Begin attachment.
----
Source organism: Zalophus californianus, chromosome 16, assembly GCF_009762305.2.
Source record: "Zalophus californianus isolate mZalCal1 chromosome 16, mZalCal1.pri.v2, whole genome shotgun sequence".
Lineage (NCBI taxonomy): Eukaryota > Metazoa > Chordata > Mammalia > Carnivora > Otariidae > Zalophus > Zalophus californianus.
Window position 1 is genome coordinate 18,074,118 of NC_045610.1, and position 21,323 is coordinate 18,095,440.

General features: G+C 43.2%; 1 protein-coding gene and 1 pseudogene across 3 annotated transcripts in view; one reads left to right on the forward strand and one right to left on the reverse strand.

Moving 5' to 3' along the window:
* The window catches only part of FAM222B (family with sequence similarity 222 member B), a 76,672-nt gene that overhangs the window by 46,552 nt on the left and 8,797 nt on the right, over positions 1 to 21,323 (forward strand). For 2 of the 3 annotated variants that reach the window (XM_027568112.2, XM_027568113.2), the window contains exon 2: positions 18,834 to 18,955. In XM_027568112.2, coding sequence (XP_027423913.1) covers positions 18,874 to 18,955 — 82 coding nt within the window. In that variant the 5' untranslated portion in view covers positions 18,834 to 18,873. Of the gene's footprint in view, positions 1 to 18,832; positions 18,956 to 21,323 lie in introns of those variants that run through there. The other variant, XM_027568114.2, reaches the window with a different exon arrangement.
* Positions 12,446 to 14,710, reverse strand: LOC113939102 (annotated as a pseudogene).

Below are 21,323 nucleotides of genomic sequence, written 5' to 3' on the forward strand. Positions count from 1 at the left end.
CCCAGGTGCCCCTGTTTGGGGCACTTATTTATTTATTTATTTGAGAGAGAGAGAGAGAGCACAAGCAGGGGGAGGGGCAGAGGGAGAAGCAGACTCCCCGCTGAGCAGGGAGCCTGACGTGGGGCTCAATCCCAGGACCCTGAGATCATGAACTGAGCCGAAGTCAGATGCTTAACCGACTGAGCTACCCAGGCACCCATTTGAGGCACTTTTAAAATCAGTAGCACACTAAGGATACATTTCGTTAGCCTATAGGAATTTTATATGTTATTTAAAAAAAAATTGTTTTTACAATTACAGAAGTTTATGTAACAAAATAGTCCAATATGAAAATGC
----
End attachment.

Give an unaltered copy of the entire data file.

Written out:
Source organism: Zalophus californianus, chromosome 16, assembly GCF_009762305.2.
Source record: "Zalophus californianus isolate mZalCal1 chromosome 16, mZalCal1.pri.v2, whole genome shotgun sequence".
Lineage (NCBI taxonomy): Eukaryota > Metazoa > Chordata > Mammalia > Carnivora > Otariidae > Zalophus > Zalophus californianus.
Window position 1 is genome coordinate 18,074,118 of NC_045610.1, and position 21,323 is coordinate 18,095,440.

General features: G+C 43.2%; 1 protein-coding gene and 1 pseudogene across 3 annotated transcripts in view; one reads left to right on the forward strand and one right to left on the reverse strand.

Moving 5' to 3' along the window:
* The window catches only part of FAM222B (family with sequence similarity 222 member B), a 76,672-nt gene that overhangs the window by 46,552 nt on the left and 8,797 nt on the right, over positions 1 to 21,323 (forward strand). For 2 of the 3 annotated variants that reach the window (XM_027568112.2, XM_027568113.2), the window contains exon 2: positions 18,834 to 18,955. In XM_027568112.2, coding sequence (XP_027423913.1) covers positions 18,874 to 18,955 — 82 coding nt within the window. In that variant the 5' untranslated portion in view covers positions 18,834 to 18,873. Of the gene's footprint in view, positions 1 to 18,832; positions 18,956 to 21,323 lie in introns of those variants that run through there. The other variant, XM_027568114.2, reaches the window with a different exon arrangement.
* Positions 12,446 to 14,710, reverse strand: LOC113939102 (annotated as a pseudogene).

Below are 21,323 nucleotides of genomic sequence, written 5' to 3' on the forward strand. Positions count from 1 at the left end.
CCCAGGTGCCCCTGTTTGGGGCACTTATTTATTTATTTATTTGAGAGAGAGAGAGAGAGCACAAGCAGGGGGAGGGGCAGAGGGAGAAGCAGACTCCCCGCTGAGCAGGGAGCCTGACGTGGGGCTCAATCCCAGGACCCTGAGATCATGAACTGAGCCGAAGTCAGATGCTTAACCGACTGAGCTACCCAGGCACCCATTTGAGGCACTTTTAAAATCAGTAGCACACTAAGGATACATTTCGTTAGCCTATAGGAATTTTATATGTTATTTAAAAAAAAATTGTTTTTACAATTACAGAAGTTTATGTAACAAAATAGTCCAATATGAAAATGC